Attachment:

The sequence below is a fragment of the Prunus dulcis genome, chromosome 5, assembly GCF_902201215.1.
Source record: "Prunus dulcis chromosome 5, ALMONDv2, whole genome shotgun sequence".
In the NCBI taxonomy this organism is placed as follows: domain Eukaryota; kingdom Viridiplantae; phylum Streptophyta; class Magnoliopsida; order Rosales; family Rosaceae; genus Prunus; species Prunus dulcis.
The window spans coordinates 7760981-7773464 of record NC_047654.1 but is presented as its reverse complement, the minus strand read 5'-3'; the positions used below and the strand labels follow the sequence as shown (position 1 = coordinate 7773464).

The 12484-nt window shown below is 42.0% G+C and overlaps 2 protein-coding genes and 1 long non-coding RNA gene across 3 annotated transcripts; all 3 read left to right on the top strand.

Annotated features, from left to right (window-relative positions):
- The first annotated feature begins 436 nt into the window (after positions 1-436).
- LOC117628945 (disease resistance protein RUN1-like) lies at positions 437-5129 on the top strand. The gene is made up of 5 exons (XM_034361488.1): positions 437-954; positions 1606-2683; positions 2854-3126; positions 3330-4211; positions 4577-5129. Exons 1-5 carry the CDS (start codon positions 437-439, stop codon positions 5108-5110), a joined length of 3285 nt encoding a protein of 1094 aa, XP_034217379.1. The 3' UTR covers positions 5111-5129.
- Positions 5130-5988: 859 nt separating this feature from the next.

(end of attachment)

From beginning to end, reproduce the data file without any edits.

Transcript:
The sequence below is a fragment of the Prunus dulcis genome, chromosome 5, assembly GCF_902201215.1.
Source record: "Prunus dulcis chromosome 5, ALMONDv2, whole genome shotgun sequence".
In the NCBI taxonomy this organism is placed as follows: domain Eukaryota; kingdom Viridiplantae; phylum Streptophyta; class Magnoliopsida; order Rosales; family Rosaceae; genus Prunus; species Prunus dulcis.
The window spans coordinates 7760981-7773464 of record NC_047654.1 but is presented as its reverse complement, the minus strand read 5'-3'; the positions used below and the strand labels follow the sequence as shown (position 1 = coordinate 7773464).

The 12484-nt window shown below is 42.0% G+C and overlaps 2 protein-coding genes and 1 long non-coding RNA gene across 3 annotated transcripts; all 3 read left to right on the top strand.

Annotated features, from left to right (window-relative positions):
- The first annotated feature begins 436 nt into the window (after positions 1-436).
- LOC117628945 (disease resistance protein RUN1-like) lies at positions 437-5129 on the top strand. The gene is made up of 5 exons (XM_034361488.1): positions 437-954; positions 1606-2683; positions 2854-3126; positions 3330-4211; positions 4577-5129. Exons 1-5 carry the CDS (start codon positions 437-439, stop codon positions 5108-5110), a joined length of 3285 nt encoding a protein of 1094 aa, XP_034217379.1. The 3' UTR covers positions 5111-5129.
- Positions 5130-5988: 859 nt separating this feature from the next.